‘Reading First’ program opens door to success

Published 2:58 pm Saturday, January 31, 2009

AHOSKIE – Students learning to read at Hertford County public schools have had an advantage for the past five years.

According to a team of reading experts at Bearfield Primary School, Reading First has been a huge success in the district and has teachers teaching better and students learning more about reading.

“It is a scientific-based way of teaching reading that is explicit, systematic instruction,” said Angie Jilcott, Reading First Instructor at Bearfield.

Bearfield Primary School Principal Julie Shields said the program came about because of a directive from the Hertford County Board of Education to pursue the Reading First grant.

“The grant was available and we were charged to write the grant,” she said. “There was a group from each school – Bearfield, Ahoskie Elementary and Riverview.”

The $1 million grant was spread over five years and was designed to provide instruction to teachers for a new way to teach reading in grades kindergarten through three.

“There were teachers who had been teaching 30-plus years who had to change the way they taught,” Shields said. “At first, I think it was tough – the whole grant, but it has turned out to be a huge success.”

Beverly Melton, also a Reading First Instructor, echoed that thought.

“It was new to the state of North Carolina, so for the first year it was tweaked every time we went to a meeting,” Melton said. “That was hard. Teachers wanted to do what they were told and then it was changed on them.”

But, as the Reading First method became refined, it became successful.

“It is the biggest change in education I’ve seen, but it has also had the biggest impact,” Jilcott said.

Reading First is based on a 90-minute reading block with emphasis on five essential components of reading instruction: phonemic awareness, phonics, fluency ,vocabulary and comprehension.

Phonemic awareness is hearing the sounds while phonics is being able to relate the sounds to written words. Fluency comes in reading at an accurate rate per minute and vocabulary involves teachers going over words in the reading that the students need to know. Comprehension goes hand-in-hand with fluency.

The 90-minute blocks are a mandated part of Reading First and something that allows students to focus a large time frame on reading. While the 90 minutes is a long time frame for younger children, it is broken down into segments.

There are 30-45 minutes with the teacher providing whole group instruction while the rest of the time is broken into stations to allow teachers to provide more one-on-one intervention.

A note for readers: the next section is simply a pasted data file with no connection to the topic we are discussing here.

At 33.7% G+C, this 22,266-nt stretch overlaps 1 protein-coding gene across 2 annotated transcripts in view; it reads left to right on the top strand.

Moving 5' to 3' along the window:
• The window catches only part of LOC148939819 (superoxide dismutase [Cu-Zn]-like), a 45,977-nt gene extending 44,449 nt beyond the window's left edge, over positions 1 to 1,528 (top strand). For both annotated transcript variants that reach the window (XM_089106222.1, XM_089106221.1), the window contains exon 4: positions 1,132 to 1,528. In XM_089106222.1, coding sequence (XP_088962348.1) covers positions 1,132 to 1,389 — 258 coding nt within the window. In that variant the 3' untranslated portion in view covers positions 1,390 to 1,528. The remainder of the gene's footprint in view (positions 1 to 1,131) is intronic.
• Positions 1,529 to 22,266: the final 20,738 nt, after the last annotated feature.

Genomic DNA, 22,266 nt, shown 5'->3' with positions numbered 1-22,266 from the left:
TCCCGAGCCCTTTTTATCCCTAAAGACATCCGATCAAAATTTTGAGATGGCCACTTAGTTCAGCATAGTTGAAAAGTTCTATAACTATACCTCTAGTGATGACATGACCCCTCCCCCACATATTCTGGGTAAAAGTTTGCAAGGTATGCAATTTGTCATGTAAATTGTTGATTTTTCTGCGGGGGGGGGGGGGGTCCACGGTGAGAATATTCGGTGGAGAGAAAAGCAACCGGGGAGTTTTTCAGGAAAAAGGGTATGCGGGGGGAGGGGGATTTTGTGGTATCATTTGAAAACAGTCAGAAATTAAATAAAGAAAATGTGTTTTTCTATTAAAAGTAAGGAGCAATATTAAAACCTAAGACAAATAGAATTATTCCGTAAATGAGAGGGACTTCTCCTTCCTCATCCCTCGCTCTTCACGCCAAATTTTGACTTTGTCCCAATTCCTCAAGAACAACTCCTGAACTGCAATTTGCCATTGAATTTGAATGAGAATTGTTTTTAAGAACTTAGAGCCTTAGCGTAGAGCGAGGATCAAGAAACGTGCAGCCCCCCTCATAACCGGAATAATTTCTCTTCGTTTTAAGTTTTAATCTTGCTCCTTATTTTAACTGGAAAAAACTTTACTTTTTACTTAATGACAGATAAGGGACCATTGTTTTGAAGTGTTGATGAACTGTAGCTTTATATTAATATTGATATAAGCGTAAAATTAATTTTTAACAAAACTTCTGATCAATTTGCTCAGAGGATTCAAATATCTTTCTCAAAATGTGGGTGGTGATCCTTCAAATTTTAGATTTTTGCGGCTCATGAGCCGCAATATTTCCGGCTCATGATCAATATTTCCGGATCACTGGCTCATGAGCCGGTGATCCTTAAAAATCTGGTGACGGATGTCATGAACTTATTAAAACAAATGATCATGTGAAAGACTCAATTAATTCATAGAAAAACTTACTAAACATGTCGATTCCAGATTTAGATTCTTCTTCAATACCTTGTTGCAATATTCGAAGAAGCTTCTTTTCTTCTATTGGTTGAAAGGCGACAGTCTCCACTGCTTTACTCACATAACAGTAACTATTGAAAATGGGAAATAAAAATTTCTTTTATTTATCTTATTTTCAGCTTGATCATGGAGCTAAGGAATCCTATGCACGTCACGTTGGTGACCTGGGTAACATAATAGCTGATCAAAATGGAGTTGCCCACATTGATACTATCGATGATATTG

Melton and Jilcott said they believe the testing results that have come from Reading First have shown the program works.

“There are assessments that show where progress has been made,” Melton said. “Teachers keep the assessments and share them with parents.”

“Not only do the parents and teachers know, but the students do as well,” Jilcott added.

Shields said the program is important because reading has improved in the lower grades and reading is a key to success in life.

“It gives every child the opportunity to be successful,” Shields insisted. “When they master reading, they can open every door. In the past, we weren’t meeting every child’s needs.”

The main concern for Hertford County Public Schools is the end of the grant, which was written five years ago.

“The future of Reading First is up in the air,” Shields said. “With a new administration coming in, we just are not sure where it will stand.”

Shields said Bearfield just completed the first audit of the program and had to produce every document from the five years, but did so without problem.

The principal said the program will continue one more year in Hertford County regardless because they have the funds to continue.

“It will continue in the classroom regardless,” Melton said. “Now that the teachers have the knowledge, the strategic plans are in place.”

“You can’t take that away,” Shields added.

The principal said the school district was writing a sustainability plan to attempt to keep the program in place and felt it was an important part of the success the school district has had.

“We need to continue Reading First,” Superintendent of Schools Dr. Michael G. Basham said. “It’s an important part of what we’re doing at the earliest grade level.”

Jilcott added, “It’s working for our children.”